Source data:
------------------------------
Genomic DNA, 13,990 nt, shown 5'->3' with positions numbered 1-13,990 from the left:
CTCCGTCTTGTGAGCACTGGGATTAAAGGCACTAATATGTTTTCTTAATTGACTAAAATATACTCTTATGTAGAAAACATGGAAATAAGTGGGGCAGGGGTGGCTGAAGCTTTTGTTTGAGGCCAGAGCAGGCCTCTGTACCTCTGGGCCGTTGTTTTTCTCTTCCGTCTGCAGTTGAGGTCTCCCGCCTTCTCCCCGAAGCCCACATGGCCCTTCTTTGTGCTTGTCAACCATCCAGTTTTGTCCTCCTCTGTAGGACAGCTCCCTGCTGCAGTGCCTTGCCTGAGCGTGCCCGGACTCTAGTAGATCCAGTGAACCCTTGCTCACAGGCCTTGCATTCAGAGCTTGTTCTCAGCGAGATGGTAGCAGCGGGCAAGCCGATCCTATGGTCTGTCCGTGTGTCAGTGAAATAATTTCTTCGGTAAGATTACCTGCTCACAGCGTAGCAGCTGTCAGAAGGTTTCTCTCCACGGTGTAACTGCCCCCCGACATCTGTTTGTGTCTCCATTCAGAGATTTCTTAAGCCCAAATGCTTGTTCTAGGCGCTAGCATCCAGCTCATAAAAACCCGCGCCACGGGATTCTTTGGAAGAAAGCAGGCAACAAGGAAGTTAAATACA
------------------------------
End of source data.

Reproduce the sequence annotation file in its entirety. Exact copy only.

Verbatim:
Genomic DNA, 13,990 nt, shown 5'->3' with positions numbered 1-13,990 from the left:
CTCCGTCTTGTGAGCACTGGGATTAAAGGCACTAATATGTTTTCTTAATTGACTAAAATATACTCTTATGTAGAAAACATGGAAATAAGTGGGGCAGGGGTGGCTGAAGCTTTTGTTTGAGGCCAGAGCAGGCCTCTGTACCTCTGGGCCGTTGTTTTTCTCTTCCGTCTGCAGTTGAGGTCTCCCGCCTTCTCCCCGAAGCCCACATGGCCCTTCTTTGTGCTTGTCAACCATCCAGTTTTGTCCTCCTCTGTAGGACAGCTCCCTGCTGCAGTGCCTTGCCTGAGCGTGCCCGGACTCTAGTAGATCCAGTGAACCCTTGCTCACAGGCCTTGCATTCAGAGCTTGTTCTCAGCGAGATGGTAGCAGCGGGCAAGCCGATCCTATGGTCTGTCCGTGTGTCAGTGAAATAATTTCTTCGGTAAGATTACCTGCTCACAGCGTAGCAGCTGTCAGAAGGTTTCTCTCCACGGTGTAACTGCCCCCCGACATCTGTTTGTGTCTCCATTCAGAGATTTCTTAAGCCCAAATGCTTGTTCTAGGCGCTAGCATCCAGCTCATAAAAACCCGCGCCACGGGATTCTTTGGAAGAAAGCAGGCAACAAGGAAGTTAAATACA